“As of this writing, there are currently two vaccines approved in the US – Moderna and Pfizer, with a third (Johnson & Johnson) pending approval.”

Since I have received so many questions on the COVID-19 vaccine, I thought I would use this month’s article to discuss the vaccine!  In the absence of historical data on the COVID-19 vaccines, I will provide a background on vaccines in general and then discuss some of the COVID-19 vaccination options.  In general, vaccines are developed when a virus creates so much illness or death in a population that prevention by vaccine becomes crucial.  Vaccines are used to prevent viruses because they live in healthy tissue and can be nearly impossible to treat once someone is sick – in general, we can only treat the symptoms.  A vaccine is designed to look so similar to the real virus that the immune system recognizes it as an invader and develops antibodies (protective proteins) to the virus , protecting the person from infection from that particular illness.  Without a vaccine, you would have to experience illness from a virus so that your body could naturally develop antibodies and prevent you from re-infection.  Again, since most of these illnesses are very severe, prevention by vaccine means fewer people become so ill that they die or suffer lifelong consequences.

Vaccines are not all the same – some are synthetic (manmade), some are killed or weakened pathogens (attenuated) and some include a single protein or sugar from the pathogen that can be recognized. The proteins that allow our system to recognize them are called antigens and they cover the surface of virus.  While it may take thousands of antigens to create illness, most vaccines only use a handful of them to create the immune response … our bodies are so smart! Regardless of how they are made, vaccines must trigger the immune system to create antibodies and they must also create an attraction for the virus to bind to the antibodies.  If both of those criteria are met with minimal side effects, a vaccine becomes reality and is approved for use.

It is important to recognize that any immunization puts a tremendous load on the immune system, so getting vaccinated while you are “under the weather” is almost certain to push you into being sick – your immune system can only do so much at the same time.  It is also important to understand that the development of antibodies and subsequent immunity takes time, in fact, in the 2 weeks following most vaccines you are not fully protected.  Finally, remember that we get vaccines not just to protect ourselves, but also those in our communities who cannot be vaccinated – those who are too young, too old or too compromised.  By having healthy people vaccinated, there is no one to give illness to those who cannot be vaccinated – if there is no one to give it, no one gets it!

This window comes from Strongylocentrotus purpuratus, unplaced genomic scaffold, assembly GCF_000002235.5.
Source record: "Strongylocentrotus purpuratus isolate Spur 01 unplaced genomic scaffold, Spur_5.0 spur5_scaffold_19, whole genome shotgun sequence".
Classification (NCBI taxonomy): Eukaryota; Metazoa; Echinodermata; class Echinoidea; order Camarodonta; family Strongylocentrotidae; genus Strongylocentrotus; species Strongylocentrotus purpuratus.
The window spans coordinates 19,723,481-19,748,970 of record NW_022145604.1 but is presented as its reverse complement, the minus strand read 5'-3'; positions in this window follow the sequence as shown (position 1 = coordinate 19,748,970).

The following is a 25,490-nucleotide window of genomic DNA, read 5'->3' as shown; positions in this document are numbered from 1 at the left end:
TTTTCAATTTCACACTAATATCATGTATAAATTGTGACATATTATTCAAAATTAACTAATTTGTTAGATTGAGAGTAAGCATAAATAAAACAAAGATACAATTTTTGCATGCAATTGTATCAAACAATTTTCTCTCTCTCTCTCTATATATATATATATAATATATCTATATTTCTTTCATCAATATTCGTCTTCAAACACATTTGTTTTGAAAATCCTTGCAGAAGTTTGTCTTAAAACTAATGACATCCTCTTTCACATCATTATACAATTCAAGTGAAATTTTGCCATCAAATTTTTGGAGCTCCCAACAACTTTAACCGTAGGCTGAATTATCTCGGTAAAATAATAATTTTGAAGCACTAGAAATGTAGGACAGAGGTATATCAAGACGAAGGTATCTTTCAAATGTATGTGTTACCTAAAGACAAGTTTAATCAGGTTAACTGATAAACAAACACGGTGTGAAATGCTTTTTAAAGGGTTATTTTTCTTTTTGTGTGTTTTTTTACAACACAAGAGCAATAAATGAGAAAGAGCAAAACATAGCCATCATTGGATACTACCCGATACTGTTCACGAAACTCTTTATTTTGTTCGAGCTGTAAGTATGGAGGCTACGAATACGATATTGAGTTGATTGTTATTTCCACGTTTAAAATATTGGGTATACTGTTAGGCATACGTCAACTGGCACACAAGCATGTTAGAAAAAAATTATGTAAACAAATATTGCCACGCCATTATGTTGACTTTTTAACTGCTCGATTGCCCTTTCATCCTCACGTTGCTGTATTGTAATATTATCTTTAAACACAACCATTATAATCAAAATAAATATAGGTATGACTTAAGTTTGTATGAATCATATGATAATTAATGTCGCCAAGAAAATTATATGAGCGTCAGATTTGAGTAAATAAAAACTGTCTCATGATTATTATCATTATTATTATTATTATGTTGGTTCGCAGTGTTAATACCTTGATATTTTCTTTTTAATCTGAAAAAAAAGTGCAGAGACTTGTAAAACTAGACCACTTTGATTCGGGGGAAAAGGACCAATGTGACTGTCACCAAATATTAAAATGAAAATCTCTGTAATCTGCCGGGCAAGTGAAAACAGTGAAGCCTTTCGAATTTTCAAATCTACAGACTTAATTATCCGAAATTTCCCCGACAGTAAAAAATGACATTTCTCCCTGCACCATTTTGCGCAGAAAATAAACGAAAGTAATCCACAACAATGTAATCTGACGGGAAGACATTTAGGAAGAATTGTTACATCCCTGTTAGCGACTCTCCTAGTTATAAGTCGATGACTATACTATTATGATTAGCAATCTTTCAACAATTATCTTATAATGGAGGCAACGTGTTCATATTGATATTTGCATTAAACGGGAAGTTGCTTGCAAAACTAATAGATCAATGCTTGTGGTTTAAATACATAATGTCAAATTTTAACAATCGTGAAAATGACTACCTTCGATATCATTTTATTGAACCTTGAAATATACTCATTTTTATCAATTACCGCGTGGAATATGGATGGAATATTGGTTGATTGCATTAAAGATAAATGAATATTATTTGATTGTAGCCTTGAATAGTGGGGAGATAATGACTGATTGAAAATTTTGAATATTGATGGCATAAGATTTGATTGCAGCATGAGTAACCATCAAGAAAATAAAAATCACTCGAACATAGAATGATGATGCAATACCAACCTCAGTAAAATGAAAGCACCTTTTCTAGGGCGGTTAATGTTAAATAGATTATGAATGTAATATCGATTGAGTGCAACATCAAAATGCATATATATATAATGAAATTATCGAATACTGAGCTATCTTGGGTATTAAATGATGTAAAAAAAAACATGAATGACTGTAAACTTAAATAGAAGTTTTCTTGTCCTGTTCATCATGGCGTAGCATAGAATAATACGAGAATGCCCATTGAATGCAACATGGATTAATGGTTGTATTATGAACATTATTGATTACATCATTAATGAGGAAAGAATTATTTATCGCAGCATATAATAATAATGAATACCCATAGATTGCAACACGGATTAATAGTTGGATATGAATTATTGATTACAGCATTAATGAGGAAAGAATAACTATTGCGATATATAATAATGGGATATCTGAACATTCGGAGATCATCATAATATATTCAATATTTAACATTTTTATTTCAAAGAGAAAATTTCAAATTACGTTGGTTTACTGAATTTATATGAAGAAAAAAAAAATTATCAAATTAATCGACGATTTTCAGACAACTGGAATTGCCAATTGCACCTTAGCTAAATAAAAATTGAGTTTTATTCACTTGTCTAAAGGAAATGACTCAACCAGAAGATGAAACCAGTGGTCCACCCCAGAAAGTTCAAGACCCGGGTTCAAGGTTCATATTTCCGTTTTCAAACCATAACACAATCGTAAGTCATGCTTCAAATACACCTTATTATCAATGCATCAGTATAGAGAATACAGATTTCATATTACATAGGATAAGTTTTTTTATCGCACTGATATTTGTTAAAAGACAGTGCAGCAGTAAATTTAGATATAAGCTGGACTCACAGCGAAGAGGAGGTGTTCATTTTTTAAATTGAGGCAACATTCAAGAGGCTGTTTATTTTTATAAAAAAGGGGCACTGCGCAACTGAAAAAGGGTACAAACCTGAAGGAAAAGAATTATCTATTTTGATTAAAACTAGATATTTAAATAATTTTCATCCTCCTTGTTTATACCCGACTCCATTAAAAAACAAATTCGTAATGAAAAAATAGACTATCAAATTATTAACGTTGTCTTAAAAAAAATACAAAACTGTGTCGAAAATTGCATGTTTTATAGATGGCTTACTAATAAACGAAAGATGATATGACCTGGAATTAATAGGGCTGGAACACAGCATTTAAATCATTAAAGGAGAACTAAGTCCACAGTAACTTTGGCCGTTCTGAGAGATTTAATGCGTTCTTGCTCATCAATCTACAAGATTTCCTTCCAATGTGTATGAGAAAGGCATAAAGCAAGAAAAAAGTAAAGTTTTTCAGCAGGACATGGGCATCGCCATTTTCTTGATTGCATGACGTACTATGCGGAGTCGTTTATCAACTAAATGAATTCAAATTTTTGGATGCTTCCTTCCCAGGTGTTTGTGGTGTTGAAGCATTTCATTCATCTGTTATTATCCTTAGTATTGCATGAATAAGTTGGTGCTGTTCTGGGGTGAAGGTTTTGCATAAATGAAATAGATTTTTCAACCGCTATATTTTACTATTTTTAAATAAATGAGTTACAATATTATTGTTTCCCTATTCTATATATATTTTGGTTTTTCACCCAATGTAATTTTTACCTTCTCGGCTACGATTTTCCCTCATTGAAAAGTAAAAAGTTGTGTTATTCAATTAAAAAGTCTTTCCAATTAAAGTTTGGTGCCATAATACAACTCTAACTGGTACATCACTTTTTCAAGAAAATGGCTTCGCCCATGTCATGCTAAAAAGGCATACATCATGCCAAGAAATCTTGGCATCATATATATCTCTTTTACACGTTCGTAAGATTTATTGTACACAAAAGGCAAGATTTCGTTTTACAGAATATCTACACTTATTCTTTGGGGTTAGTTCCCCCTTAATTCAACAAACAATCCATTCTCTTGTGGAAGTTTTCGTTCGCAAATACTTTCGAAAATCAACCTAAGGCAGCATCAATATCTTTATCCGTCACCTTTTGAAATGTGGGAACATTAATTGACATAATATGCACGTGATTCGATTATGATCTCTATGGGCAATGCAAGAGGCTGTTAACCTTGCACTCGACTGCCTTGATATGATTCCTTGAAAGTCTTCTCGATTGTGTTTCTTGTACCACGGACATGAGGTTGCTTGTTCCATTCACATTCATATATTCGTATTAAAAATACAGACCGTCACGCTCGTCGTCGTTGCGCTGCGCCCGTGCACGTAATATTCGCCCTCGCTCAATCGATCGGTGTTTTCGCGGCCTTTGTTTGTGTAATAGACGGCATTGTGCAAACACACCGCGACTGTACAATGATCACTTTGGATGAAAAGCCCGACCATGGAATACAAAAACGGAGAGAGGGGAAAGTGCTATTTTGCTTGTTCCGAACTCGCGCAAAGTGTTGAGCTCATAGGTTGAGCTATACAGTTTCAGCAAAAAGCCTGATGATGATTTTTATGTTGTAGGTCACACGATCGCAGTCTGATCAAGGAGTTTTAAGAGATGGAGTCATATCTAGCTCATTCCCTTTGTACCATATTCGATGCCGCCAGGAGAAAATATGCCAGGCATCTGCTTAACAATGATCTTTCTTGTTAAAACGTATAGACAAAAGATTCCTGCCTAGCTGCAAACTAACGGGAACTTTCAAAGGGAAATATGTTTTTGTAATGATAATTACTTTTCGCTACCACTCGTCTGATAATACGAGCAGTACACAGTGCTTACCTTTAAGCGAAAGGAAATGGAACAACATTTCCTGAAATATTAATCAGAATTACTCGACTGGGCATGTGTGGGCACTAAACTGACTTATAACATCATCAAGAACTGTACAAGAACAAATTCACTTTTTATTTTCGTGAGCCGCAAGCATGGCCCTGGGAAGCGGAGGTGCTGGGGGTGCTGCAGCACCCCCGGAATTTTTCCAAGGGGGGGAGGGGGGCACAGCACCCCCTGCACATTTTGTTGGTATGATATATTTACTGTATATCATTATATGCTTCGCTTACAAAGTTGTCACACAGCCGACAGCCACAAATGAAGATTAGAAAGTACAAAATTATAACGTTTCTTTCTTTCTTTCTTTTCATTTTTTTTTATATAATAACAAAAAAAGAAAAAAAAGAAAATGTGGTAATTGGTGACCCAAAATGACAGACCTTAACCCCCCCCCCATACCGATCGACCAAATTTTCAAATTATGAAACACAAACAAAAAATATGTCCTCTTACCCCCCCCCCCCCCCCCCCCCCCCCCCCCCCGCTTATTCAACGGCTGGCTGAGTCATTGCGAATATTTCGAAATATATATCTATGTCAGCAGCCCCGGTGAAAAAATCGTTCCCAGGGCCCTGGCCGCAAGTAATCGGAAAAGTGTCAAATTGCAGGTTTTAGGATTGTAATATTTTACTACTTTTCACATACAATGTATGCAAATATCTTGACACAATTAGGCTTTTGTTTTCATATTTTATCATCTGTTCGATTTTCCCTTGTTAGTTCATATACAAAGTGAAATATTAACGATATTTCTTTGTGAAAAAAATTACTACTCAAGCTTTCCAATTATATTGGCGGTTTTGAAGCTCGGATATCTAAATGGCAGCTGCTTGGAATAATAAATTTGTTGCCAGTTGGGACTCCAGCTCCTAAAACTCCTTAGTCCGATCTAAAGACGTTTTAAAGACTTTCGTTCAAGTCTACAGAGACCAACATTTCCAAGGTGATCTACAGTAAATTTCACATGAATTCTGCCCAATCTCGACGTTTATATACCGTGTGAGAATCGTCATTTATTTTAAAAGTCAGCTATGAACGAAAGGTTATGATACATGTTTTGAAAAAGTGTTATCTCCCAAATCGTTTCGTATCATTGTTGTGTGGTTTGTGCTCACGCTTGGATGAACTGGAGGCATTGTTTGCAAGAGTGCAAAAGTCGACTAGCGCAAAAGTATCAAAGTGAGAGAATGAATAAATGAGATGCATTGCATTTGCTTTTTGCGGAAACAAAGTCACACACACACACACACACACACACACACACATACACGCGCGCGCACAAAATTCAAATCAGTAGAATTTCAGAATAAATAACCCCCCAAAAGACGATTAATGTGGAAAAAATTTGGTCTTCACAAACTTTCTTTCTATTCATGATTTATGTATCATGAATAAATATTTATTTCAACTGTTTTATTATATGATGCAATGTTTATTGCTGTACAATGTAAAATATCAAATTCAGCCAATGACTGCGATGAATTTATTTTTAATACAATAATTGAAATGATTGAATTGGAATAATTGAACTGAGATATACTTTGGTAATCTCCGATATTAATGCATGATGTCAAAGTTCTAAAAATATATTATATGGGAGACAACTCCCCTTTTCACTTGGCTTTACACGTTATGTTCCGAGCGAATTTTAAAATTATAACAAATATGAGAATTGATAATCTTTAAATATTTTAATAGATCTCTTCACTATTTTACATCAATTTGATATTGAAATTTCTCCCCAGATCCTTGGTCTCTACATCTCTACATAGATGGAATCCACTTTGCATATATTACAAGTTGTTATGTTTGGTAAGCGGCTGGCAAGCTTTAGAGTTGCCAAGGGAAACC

The first vaccinations date back to 1796, when the first trial vaccine for smallpox was given.  As was common in that time, it was a simple curiosity of how milkmaids avoided illness with smallpox that started the process. Through observation, a family doctor noticed that milkmaids who contracted cowpox, as was common in their profession, had some immunity to smallpox.  With the trust of his community, and many trials he discovered that the viruses were so similar that having had one, often provided immunity to the other.   In the many years since, multiple layers of protection in the development, delivery and surveillance of vaccines have been put in place.  These measures have resulted in discontinuing vaccinations (smallpox) when the disease was considered eradicated and changing the composition of vaccines (Thimerosal) when there were concerns over safety.  Many of these steps have been made much more streamlined with advances in technology and this year we witnessed a vaccine go from idea to reality in record time.  While that speed made many people unnerved, it does not mean safety corners were cut, but more likely that many of the steps that involved “red tape” were shortened or combined.

As of this writing, there are currently two vaccines approved in the US – Moderna and Pfizer, with a third (Johnson & Johnson) pending approval.  These vaccines are what we call mRNA, which are a relatively new type of vaccine that teaches our immune system how to make a protein that looks enough like the ones on the COVID-19 virus that it will trigger the immune response (antibody creation) in our body!  While there are side effects from the vaccine for some portion of the population… the side effects are far less harmful than the actual disease itself.  I am asked all of the time if I would take the vaccine and the answer is an emphatic “YES”!  While I am not eligible yet, some of the people I love the most have had the vaccine and I have fully supported it having seen so much illness and loss associated with COVID-19.  That said, there are two groups that should not get the vaccine unless they have discussed it with their healthcare provider.  The vaccine is not approved for children under 16 years old – trials are just starting in children so unless your child has an exceptional situation, they would not get the vaccine.  The other group is women who are trying to become pregnant or are currently pregnant.  With very little information about the effects in pregnancy, it is advisable to discuss your concerns with your healthcare provider and decide after that conversation.

I am hopeful this is helpful in making decisions about becoming vaccinated.  Next month, I am back to answering your questions so keep them coming!